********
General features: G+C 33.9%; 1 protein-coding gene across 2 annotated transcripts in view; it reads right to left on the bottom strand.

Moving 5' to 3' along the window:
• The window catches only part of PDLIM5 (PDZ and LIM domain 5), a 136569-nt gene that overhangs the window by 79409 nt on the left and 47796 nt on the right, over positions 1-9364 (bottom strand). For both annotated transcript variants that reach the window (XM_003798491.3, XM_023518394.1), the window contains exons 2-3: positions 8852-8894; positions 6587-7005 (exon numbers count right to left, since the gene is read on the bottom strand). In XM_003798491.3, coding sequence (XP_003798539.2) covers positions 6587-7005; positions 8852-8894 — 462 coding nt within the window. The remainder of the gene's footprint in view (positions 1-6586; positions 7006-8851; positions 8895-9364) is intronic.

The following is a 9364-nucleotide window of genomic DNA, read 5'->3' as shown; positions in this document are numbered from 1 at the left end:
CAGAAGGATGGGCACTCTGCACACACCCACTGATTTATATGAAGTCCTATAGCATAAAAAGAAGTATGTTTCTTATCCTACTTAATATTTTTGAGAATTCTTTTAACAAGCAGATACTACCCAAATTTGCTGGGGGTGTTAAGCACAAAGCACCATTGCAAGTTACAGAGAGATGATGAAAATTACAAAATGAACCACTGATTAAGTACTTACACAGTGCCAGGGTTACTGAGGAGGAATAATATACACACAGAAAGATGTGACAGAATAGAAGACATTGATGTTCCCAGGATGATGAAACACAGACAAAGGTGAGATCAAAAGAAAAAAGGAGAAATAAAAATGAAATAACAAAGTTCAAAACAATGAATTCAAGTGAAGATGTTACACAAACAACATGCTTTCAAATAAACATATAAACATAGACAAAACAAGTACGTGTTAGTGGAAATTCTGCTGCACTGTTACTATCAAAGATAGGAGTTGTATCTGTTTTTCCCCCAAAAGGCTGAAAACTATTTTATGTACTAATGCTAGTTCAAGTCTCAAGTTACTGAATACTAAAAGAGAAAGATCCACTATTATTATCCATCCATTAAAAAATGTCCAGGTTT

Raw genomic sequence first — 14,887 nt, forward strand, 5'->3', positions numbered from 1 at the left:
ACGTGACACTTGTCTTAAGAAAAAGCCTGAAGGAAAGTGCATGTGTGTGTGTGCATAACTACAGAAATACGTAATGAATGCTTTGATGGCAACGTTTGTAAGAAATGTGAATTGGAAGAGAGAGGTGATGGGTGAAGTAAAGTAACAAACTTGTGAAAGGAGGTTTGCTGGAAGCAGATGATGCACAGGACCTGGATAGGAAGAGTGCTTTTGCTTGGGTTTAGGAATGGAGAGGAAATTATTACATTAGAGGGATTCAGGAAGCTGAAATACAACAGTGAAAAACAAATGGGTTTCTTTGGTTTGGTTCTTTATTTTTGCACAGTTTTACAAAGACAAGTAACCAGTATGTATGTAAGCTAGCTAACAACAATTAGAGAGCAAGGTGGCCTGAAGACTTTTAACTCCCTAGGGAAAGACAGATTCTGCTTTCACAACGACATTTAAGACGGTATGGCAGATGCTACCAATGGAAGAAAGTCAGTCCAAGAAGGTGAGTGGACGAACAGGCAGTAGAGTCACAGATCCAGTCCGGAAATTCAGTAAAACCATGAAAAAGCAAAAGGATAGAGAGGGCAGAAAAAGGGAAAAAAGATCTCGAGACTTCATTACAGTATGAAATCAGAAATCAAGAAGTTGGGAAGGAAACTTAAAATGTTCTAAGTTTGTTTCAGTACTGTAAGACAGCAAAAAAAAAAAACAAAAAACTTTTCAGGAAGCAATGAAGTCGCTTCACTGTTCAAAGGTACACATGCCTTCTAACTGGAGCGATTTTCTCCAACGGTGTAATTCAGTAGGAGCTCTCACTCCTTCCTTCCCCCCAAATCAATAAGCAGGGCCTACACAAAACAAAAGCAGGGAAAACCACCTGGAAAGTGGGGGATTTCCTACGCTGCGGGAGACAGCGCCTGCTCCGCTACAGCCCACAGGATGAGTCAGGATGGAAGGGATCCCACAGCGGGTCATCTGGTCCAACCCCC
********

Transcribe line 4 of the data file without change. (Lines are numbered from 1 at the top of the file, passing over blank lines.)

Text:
The following is a 9364-nucleotide window of genomic DNA, read 5'->3' as shown; positions in this document are numbered from 1 at the left end: